And imagine my function that uses those is this:

  (:require [ :as name]
            [ :as other-name]))

(defn name->other-type-of-name
  {::other-name/name (str (::name/first-name) "." (::name/last-name))})

(s/fdef name->other-type-of-name
  :args (s/cat :name ::name/name)
  :ret ::other-name/name)


So here I'm using the normal ::. It means that each entity must be in their own namespace so I can require each one, so imagine I also had a map called group, and account, and all that, and I didn't want their spec all in separate files. It also means that my specs and keys can be broken inadvertently by a refactor of those namespaces, so if the specs ever move to some other namespace, my code is broken.

Alex Miller (Clojure team)02:11:03

a) the only thing that will work in the spec registry is sufficiently qualified ("long") namespaces b) what you want to type in your code is something short (an alias, "short" name) c) existing aliases give you exactly this feature, with the constraint that the aliased qualifier must be an actual namespace d) the thing we're going to add is the ability to do c but without that constraint (actually api still in flux)

Alex Miller (Clojure team)02:11:21

when you say "refactoring", I hear "breaking stuff"

Alex Miller (Clojure team)02:11:42

if you don't like stuff broken, don't break stuff


Well, since the spec registry is global, and keys outlive an app, I'd rather not couple them to some particular code namespace.


So with c without the constraint, I would do:

  (:require []

(alias 'name '
(alias 'other-name '

(defn name->other-type-of-name
  {::other-name/name (str (::name/first-name) "." (::name/last-name))})

(s/fdef name->other-type-of-name
  :args (s/cat :name ::name/name)
  :ret ::other-name/name)
Which works fine. Except if my-app has 28 entity specs, than I need to do:
(alias 'name '
(alias 'user '
(alias 'car '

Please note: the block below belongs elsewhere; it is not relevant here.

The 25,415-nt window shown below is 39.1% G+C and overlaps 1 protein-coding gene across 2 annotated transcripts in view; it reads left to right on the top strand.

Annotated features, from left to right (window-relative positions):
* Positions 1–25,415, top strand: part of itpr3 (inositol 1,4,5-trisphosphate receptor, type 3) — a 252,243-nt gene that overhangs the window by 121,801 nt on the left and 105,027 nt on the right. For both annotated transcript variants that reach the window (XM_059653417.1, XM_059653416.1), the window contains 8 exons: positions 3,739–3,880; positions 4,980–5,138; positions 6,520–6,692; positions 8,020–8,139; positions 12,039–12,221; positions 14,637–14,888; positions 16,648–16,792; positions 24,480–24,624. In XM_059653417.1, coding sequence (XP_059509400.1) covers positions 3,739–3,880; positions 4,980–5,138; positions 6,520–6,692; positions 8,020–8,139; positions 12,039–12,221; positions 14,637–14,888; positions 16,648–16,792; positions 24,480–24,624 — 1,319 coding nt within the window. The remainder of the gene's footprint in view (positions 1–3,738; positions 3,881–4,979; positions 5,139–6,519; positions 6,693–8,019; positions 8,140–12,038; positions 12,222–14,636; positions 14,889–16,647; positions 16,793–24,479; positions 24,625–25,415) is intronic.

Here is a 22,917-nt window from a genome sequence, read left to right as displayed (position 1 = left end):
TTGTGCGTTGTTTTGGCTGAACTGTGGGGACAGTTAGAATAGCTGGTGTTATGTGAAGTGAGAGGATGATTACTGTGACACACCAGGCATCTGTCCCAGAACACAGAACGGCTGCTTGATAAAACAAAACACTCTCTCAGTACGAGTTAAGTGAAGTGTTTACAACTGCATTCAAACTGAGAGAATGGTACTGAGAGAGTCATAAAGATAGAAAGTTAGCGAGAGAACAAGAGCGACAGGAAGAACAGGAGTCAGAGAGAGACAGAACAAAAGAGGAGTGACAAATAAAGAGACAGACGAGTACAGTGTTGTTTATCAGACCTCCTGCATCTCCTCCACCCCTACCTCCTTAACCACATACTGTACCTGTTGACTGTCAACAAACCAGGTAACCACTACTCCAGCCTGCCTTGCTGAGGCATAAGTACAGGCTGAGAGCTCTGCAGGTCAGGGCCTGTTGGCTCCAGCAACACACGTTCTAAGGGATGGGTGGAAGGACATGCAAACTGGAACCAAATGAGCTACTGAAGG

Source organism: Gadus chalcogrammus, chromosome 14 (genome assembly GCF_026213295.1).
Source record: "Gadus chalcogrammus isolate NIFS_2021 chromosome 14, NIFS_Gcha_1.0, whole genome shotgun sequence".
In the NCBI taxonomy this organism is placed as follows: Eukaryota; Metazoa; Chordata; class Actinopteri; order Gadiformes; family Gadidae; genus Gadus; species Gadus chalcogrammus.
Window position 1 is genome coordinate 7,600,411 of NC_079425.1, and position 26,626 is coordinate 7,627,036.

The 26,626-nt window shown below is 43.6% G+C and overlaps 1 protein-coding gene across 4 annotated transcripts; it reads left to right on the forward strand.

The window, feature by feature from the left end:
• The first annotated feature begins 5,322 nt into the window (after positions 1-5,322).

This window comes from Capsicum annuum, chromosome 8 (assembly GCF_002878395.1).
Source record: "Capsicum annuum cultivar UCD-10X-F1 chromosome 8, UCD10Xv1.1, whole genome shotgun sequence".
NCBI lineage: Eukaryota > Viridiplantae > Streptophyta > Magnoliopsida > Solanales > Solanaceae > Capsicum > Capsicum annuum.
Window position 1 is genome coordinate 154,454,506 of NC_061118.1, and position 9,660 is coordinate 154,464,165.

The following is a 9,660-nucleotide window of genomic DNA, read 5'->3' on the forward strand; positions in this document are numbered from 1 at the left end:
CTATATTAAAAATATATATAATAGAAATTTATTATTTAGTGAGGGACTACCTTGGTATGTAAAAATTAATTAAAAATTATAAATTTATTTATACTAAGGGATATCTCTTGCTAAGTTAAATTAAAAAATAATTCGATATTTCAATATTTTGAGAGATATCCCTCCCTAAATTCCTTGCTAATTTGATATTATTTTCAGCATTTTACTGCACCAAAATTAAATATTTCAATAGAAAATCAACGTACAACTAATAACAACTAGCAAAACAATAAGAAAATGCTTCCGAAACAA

(alias 'etc  '
Which is not that bad, but :refer was a way to shortcut the repetition here. The other thing with :as and :refer, is I guess what I mentioned with (s/def ::name (s/keys :req [::name])). What namespace should the map belong too? And what namespace should the key of the map belong too? Ideally it would be the map is :my-app/name and the key inside it is: :. But now again, the short alias makes this difficult, because this does not work: :: is an error


So that last issue is why when I alias, I'd like to be able to refer to the "parent namespace" like .my-app as well as the child namespaces like: I can still do it with c like so:

(alias 'my-app '
(alias 'name '
(alias 'user '
(alias 'car '
(alias 'etc  '
But again, I do this all the time, so I thought shortening this would be good.


It ends up very similar to Java honestly, with how it has a package.class/field. Basically, in practice, I've felt like I needed this scheme for my specs and my keys as well: context.entity/key


So I think of it as:

(alias '[some-context :as context :refer [entity1 entity2 entity3]])
And then I can define the keys with ::context.entity2/key

Alex Miller (Clojure team)02:11:16

it seems like it's impossible at that point to have any idea what that actual keyword is

Alex Miller (Clojure team)02:11:49

(obviously it's possible, but it would require walking through several distinct mappings to get there)

Alex Miller (Clojure team)02:11:04

I have not seen any other cases where someone was taking aliases to this degree of phased construction


Well, most people stopped using them, and instead hand type: :my-app.entity/key


I see that a lot: :cool-app.user/name


And :cool-app/user or sometimes: :cool-app.user/user depending on convention, though latter means you can't have the map and the key inside be named the same like in my ::name map with key ::name

Alex Miller (Clojure team)02:11:00

I generally see people using a relatively small number of qualifiers for specs. it could be that that's because it's hard otherwise, but I did actually survey a large number of uses of alias / create-ns / and similar things on github to see what was out in the wild.


As far as I'm concerned, anything in a library that should be combined with other code, should use spec names that match actual namespaces, or at least fully-qualified names that "match" similar namespaces in the library. The whole point of qualified keywords in specs is that they shouldn't conflict with other code.


I've done the same, because it was too hard personally. You either go: :app.entity/key or even lazier: :app/key and then your keys are called: :app/entity-key. And you forget trying to have a full URI like and hope there won't be app name clashes.


You can easily use short names just within your own code (modulo not conflicting with obvious library names -- but if libraries as using properly qualified names, that won't be an issue).


I think you're just making life harder for yourself (and you know my opinion on this already I suspect 🙂 )


I mean, as soon as I say :: people respond with don't use ::, I don't use it, etc. There's a reason for that


It is a problem when speccing your domain model though. Data that will outlive your code over time.


is a straw man.


Haha, I mean replace org with the name of your org: com.worldsingles.user/id